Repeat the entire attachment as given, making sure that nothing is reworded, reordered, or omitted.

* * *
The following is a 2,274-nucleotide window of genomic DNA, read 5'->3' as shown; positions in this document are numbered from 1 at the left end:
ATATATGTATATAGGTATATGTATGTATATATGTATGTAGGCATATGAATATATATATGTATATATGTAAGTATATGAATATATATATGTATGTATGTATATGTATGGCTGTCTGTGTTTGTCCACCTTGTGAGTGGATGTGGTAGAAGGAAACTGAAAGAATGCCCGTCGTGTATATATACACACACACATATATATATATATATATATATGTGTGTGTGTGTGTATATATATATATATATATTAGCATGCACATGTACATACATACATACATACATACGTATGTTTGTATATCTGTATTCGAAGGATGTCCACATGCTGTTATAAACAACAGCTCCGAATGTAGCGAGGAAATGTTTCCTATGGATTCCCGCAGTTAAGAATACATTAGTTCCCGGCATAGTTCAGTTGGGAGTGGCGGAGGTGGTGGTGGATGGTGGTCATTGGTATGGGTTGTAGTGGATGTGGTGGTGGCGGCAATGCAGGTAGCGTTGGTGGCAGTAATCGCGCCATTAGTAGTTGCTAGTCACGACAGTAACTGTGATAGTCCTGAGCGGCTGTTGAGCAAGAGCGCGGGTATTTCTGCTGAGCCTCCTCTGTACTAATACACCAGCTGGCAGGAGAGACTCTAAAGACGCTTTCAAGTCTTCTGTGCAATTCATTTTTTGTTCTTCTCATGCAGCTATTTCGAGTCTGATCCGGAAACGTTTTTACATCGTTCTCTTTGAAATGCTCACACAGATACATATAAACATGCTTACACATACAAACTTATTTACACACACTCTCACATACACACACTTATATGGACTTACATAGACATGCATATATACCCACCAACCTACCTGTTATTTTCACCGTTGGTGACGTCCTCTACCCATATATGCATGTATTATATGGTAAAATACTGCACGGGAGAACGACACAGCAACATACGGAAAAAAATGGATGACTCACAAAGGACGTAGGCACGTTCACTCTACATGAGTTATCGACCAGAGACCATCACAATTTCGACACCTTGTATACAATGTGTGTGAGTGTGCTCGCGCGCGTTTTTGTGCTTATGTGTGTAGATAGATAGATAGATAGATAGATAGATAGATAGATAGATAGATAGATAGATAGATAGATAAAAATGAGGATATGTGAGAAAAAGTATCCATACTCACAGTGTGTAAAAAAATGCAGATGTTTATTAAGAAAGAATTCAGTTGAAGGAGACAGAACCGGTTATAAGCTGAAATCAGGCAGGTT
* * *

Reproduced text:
The following is a 2,274-nucleotide window of genomic DNA, read 5'->3' as shown; positions in this document are numbered from 1 at the left end:
ATATATGTATATAGGTATATGTATGTATATATGTATGTAGGCATATGAATATATATATGTATATATGTAAGTATATGAATATATATATGTATGTATGTATATGTATGGCTGTCTGTGTTTGTCCACCTTGTGAGTGGATGTGGTAGAAGGAAACTGAAAGAATGCCCGTCGTGTATATATACACACACACATATATATATATATATATATATGTGTGTGTGTGTGTATATATATATATATATATTAGCATGCACATGTACATACATACATACATACATACGTATGTTTGTATATCTGTATTCGAAGGATGTCCACATGCTGTTATAAACAACAGCTCCGAATGTAGCGAGGAAATGTTTCCTATGGATTCCCGCAGTTAAGAATACATTAGTTCCCGGCATAGTTCAGTTGGGAGTGGCGGAGGTGGTGGTGGATGGTGGTCATTGGTATGGGTTGTAGTGGATGTGGTGGTGGCGGCAATGCAGGTAGCGTTGGTGGCAGTAATCGCGCCATTAGTAGTTGCTAGTCACGACAGTAACTGTGATAGTCCTGAGCGGCTGTTGAGCAAGAGCGCGGGTATTTCTGCTGAGCCTCCTCTGTACTAATACACCAGCTGGCAGGAGAGACTCTAAAGACGCTTTCAAGTCTTCTGTGCAATTCATTTTTTGTTCTTCTCATGCAGCTATTTCGAGTCTGATCCGGAAACGTTTTTACATCGTTCTCTTTGAAATGCTCACACAGATACATATAAACATGCTTACACATACAAACTTATTTACACACACTCTCACATACACACACTTATATGGACTTACATAGACATGCATATATACCCACCAACCTACCTGTTATTTTCACCGTTGGTGACGTCCTCTACCCATATATGCATGTATTATATGGTAAAATACTGCACGGGAGAACGACACAGCAACATACGGAAAAAAATGGATGACTCACAAAGGACGTAGGCACGTTCACTCTACATGAGTTATCGACCAGAGACCATCACAATTTCGACACCTTGTATACAATGTGTGTGAGTGTGCTCGCGCGCGTTTTTGTGCTTATGTGTGTAGATAGATAGATAGATAGATAGATAGATAGATAGATAGATAGATAGATAGATAGATAGATAAAAATGAGGATATGTGAGAAAAAGTATCCATACTCACAGTGTGTAAAAAAATGCAGATGTTTATTAAGAAAGAATTCAGTTGAAGGAGACAGAACCGGTTATAAGCTGAAATCAGGCAGGTT